|US20050148923 *||Nov 18, 2004||Jul 7, 2005||Sternby Jan P.||Method, apparatus and software program for measurement of a parameter relating to a heart-lung system of a mammal|
|US20050205667 *||Dec 17, 2004||Sep 22, 2005||Lumidigm, Inc.||Combined total-internal-reflectance and tissue imaging systems and methods|
|US20050251086 *||May 5, 2005||Nov 10, 2005||Sternby Jan P||Blood treatment equipment, method, and software program for controlling infusion in blood treatment equipment|
|US20050265585 *||Apr 25, 2005||Dec 1, 2005||Lumidigm, Inc.||Multispectral liveness determination|
|US20050271258 *||Apr 25, 2005||Dec 8, 2005||Lumidigm, Inc.||Multispectral imaging biometrics|
|US20050277862 *||Jun 9, 2004||Dec 15, 2005||Anand Pj||Splitable tip catheter with bioresorbable adhesive|
|US20060002597 *||Jul 8, 2005||Jan 5, 2006||Lumidigm, Inc.||Liveness sensor|
|US20060002598 *||Jul 8, 2005||Jan 5, 2006||Lumidigm, Inc.||Noninvasive alcohol sensor|
|US20060009403 *||Mar 5, 2003||Jan 12, 2006||Centre National De La Recherche Scientifique (Cnrs)||Dna demethylase antisense and chemotherapy combination|
|US20060062438 *||Sep 1, 2005||Mar 23, 2006||Lumidigm, Inc.||Comparative texture analysis of tissue for biometric spoof detection|
|US20060110015 *||Nov 23, 2005||May 25, 2006||Lumidigm, Inc.||Systems and methods for improved biometric feature definition|
|US20060202028 *||May 18, 2006||Sep 14, 2006||Lumidigm, Inc.||Multispectral biometric sensor|
|US20060210120 *||May 17, 2006||Sep 21, 2006||Lumidigm, Inc.||Biometric sensor|
|US20070030475 *||Jul 19, 2006||Feb 8, 2007||Lumidigm, Inc.||White-light spectral biometric sensors|
|US20070112289 *||Dec 20, 2006||May 17, 2007||Gambro Lundia Ab||Apparatus and method of monitoring a vascular access of a patient subjected to an extracorporeal blood treatment|
|US20070116331 *||Nov 28, 2006||May 24, 2007||Lumidigm, Inc.||System and method for robust fingerprint acquisition|
|US20070161113 *||May 31, 2006||Jul 12, 2007||Ash Stephen R||Ammonia sensor and system for use|
|US20080192988 *||Jul 19, 2007||Aug 14, 2008||Lumidigm, Inc.||Multibiometric multispectral imager|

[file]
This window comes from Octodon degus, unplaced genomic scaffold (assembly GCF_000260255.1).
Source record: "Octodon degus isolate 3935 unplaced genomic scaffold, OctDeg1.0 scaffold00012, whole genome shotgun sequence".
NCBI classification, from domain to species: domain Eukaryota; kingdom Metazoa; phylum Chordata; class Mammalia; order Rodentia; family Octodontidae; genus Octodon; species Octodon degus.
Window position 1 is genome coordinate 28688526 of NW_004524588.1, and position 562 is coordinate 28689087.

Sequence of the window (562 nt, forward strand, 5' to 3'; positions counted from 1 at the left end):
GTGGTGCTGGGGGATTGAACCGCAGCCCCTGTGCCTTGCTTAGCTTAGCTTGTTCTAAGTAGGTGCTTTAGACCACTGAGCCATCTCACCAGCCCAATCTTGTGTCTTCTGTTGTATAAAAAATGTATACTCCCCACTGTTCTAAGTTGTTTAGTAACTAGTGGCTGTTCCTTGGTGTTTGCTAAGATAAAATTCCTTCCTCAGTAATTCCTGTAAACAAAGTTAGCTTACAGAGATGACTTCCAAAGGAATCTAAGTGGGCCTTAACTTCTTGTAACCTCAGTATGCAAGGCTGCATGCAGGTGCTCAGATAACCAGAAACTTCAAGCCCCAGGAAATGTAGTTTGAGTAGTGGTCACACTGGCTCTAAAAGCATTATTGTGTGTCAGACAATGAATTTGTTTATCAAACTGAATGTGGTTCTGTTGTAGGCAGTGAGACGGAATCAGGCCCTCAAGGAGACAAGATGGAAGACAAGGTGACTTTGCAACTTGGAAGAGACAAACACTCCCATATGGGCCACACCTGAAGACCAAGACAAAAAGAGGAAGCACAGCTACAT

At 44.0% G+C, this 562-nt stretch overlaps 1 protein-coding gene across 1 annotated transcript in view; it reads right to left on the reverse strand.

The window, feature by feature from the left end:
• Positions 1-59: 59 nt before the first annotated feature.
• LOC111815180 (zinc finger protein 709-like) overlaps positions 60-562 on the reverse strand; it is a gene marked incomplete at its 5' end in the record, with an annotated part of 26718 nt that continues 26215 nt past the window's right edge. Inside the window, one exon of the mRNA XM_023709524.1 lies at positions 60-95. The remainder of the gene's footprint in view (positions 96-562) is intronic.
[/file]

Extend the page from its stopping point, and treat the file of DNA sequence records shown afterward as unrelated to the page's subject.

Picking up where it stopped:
|US20080298649 *||Apr 9, 2008||Dec 4, 2008||Lumidigm, Inc.||Hygienic biometric sensors|
|US20080304712 *||Jul 29, 2008||Dec 11, 2008||Lumidigm, Inc.||Apparatus and method of biometric determination using specialized optical spectroscopy systems|
|US20090008306 *||Jul 5, 2007||Jan 8, 2009||Baxter International Inc.||Extracorporeal dialysis ready peritoneal dialysis machine|
|US20090046903 *||Apr 10, 2008||Feb 19, 2009||Lumidigm, Inc.||Biometric Detection Using Spatial, Temporal, And/Or Spectral Techniques|
|US20090080709 *||Jun 10, 2008||Mar 26, 2009||Lumidigm, Inc.||Whole-Hand Multispectral Biometric Imaging|
|US20090092290 *||Oct 3, 2008||Apr 9, 2009||Lumidigm, Inc.||Multispectral Imaging Biometrics|
|US20090118701 *||Oct 31, 2008||May 7, 2009||Spire Corporation||Methods and apparatus for inserting multi-lumen split-tip catheters into a blood vessel|
|US20100042035 *||Sep 25, 2007||Feb 18, 2010||Ulrich Moissl||Device and method for determining a dialysis fluid flow rate for extracorporeal blood treatment|
|US20110004141 *||Nov 22, 2007||Jan 6, 2011||Wei Zhang||Method and arrangement for determining the recirculation in a fistula or the cardiopulmonary recirculation, and a blood treatment device comprising a device for determining the fistula recirculation or the cardiopulmonary recirculation part|
|US20120258545 *||Oct 11, 2012||Ash Stephen R||Measuring chemical properties of a sample fluid in dialysis systems|
|EP1949922A2||Jan 5, 1999||Jul 30, 2008||Fresenius Medical Care Holdings, Inc.||Method and apparatus for determining hemodialysis parameters|
|WO1998017193A1 *||Oct 22, 1997||Apr 30, 1998||In Line Diagnostics Corp||System and method for noninvasive hemodynamic measurements in hemodialysis shunts|
|WO2012140275A1 *||Apr 16, 2012||Oct 18, 2012||B. Braun Avitum Ag||Method and device for adapting the mean molecular cleaning performance by setting the substitution flow|
|WO2013167264A1 *||May 7, 2013||Nov 14, 2013||Fresenius Medical Care Deutschland Gmbh||Extracorporeal blood treatment device and method for ascertaining a blood flow rate for an extracorporeal blood treatment device|
|U.S. Classification||604/6.11, 604/19, 210/647, 604/65|
|Cooperative Classification||A61M1/1615, A61M1/1617, A61M1/16, A61M1/1613, A61M1/1609|
|Aug 12, 1994||AS||Assignment|
Owner name: BAXTER INTERNATIONAL, INC., ILLINOIS
Free format text: ASSIGNMENT OF ASSIGNORS INTEREST;ASSIGNOR:KESHAVIAH, PRAKASH R.;REEL/FRAME:007097/0582
Effective date: 19940523
|Oct 15, 1999||FPAY||Fee payment|
Year of fee payment: 4
|Oct 16, 2003||FPAY||Fee payment|
Year of fee payment: 8
|Oct 16, 2007||FPAY||Fee payment|
Year of fee payment: 12
|Oct 22, 2007||REMI||Maintenance fee reminder mailed|